In the final third of the list, the top three prospects are actually a really strong start to a system. They’re almost consensus top 100 players in the industry, which is the best representation they’ve had in prospect lists since the disaster that was the Hunter Pence trade.
After that, the picture is cloudier. For the second straight year, I’m higher than everyone else on Cesar Hernandez at number four. There are certainly quite a few players in the organization with more upside, but they’re almost certainly far away from the majors or come with other significant risks.
Then there’s Miguel Gonzalez. Because he was a professional in Cuba, he’s not listed on some prospect list, but I included him despite every bit of news about him for the past six months. I probably could’ve stuck him one spot lower, but maybe he can get healthy.
10. RHP Ethan Martin, 6’2 195, 25, Triple-A (115.2 IP, 4.12 ERA, 1.39 WHIP, 21.7 K%, 13.6 BB%)
Strengths: Martin made his big league debut last year and showed some of the swing and miss stuff that made him a first round pick in 2008. His fastball could be a great pitch, touching the mid-90’s with movement. His curveball and slider are both potential above average pitches, with his curveball being the more effective of the two. The curveball has sharp vertical movement, while his slider is a flatter pitch that often acts more like a cutter. He has a big and durable frame.
Weaknesses: It would be an understatement to say Martin struggles with command and control. He’s had trouble throwing strikes his entire career, and when he does, it’s a poorly located fastball up in the zone. With these problems, it’s exceedingly likely he ends up as a reliever. He was extremely ineffective in the big league rotation in 2013. His changeup is below average, and he struggles against lefties.
2014 outlook: With his shoulder injury keeping him out for most of if not all of spring training, Martin will almost certainly be starting the season in the minors. He should work as a starter to develop his changeup, but if the Phillies need to call up someone for the bullpen at any point, he should be an option.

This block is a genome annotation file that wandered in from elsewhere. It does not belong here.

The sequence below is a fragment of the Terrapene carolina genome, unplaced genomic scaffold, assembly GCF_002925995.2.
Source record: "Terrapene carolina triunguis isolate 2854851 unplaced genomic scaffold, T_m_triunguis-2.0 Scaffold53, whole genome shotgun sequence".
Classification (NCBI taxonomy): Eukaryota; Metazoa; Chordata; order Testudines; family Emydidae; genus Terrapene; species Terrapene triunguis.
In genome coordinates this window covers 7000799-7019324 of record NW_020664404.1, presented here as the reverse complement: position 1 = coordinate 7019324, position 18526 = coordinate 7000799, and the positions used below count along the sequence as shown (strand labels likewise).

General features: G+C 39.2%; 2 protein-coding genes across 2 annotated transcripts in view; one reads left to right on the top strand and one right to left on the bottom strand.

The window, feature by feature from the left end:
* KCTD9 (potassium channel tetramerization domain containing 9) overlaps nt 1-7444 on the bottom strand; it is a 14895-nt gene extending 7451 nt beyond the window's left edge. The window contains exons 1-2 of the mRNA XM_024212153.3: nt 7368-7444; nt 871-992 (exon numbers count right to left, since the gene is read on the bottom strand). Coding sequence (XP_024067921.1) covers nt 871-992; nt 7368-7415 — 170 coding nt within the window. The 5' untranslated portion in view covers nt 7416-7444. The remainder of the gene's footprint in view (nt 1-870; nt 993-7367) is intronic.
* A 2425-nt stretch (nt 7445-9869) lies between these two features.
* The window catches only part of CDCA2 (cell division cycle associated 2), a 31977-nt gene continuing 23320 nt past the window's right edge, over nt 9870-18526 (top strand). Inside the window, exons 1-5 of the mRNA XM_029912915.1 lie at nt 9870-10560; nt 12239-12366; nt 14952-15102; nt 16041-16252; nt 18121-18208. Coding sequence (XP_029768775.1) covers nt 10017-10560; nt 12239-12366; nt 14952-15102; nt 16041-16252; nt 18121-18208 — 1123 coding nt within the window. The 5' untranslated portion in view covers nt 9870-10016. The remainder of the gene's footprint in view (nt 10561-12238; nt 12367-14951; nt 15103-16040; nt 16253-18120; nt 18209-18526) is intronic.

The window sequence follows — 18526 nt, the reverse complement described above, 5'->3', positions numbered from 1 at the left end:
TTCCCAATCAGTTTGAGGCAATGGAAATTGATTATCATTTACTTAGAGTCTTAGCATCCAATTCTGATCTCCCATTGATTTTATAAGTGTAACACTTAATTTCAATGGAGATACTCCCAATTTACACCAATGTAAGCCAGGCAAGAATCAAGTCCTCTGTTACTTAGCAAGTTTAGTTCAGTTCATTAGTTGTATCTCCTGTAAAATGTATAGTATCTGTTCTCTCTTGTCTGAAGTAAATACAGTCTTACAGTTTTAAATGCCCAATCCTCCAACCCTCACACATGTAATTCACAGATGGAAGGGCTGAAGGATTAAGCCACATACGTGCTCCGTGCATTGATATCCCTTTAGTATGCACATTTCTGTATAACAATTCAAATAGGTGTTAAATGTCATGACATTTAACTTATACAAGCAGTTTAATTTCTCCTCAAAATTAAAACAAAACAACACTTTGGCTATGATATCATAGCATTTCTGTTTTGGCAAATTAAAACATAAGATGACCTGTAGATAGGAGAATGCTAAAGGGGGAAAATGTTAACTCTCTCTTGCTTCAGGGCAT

9. CF Carlos Tocci, R/R 6’2 160, 18, Low-A (459 PA, .209/.261/.249, 16.8 K%, 4.8 BB%)
Strengths: Tocci is a great athlete that benefits him on the bases and in the field. For a young player, he’s a pretty smart defender in center field and should be well above average at the position. His arm is decent. At the plate, he’s not a hacker like many inexperienced hitters. His walk rate wasn’t very good, but he doesn’t strike out much and knows how to get the bat on the ball.
Weaknesses: Tocci is really, really skinny and needs to add strength. Good velocity pretty much knocks the bat out of his hands, and even if he can make contact, it’s hardly ever meaningful at present. Even if he adds strength, his game is still raw in all other areas. Despite his speed, he stole bases at less than a 50% clip. He’s never going to hit for power, but he could at least hit the ball into the gaps a little in the future.
2014 outlook: This will be Tocci’s second full season as a professional, and he’ll still only be 18 years old for almost all of the season. He’s evidently 10 pounds heavier than he was at this time last year, and that could be a big difference for his game. He’ll be back at Lakewood, likely for the entire season where he’ll again be one of the youngest player in the South Atlantic League.
8. CF Aaron Altherr, R/R 6’5 190, 23, High-A (527 PA, .275/.337/.455, 26.6 K%, 8.5 BB%)
Strengths: Altherr had a breakout season with Clearwater in 2013, tapping into his power potential to set career highs in home runs and slugging. He’s one of the best athletes in the system, allowing him to play a quality center field and steal bases effectively. He has a decent arm that would play in right field if necessary. His plate approach improved in 2013 with the highest walk rate since his pro debut in 2009.
Weaknesses: Altherr’s track record of success is still limited. Although his average was solid, he still struck out too much and could have benefited from a high BABIP (.360). Like plenty of other tall players, his swing is pretty long, and he can get tied up inside. Wrist surgery in the off-season has limited him in camp so far, and he has to show he can get back to health and hit like last year. Some would like to see him play with more energy.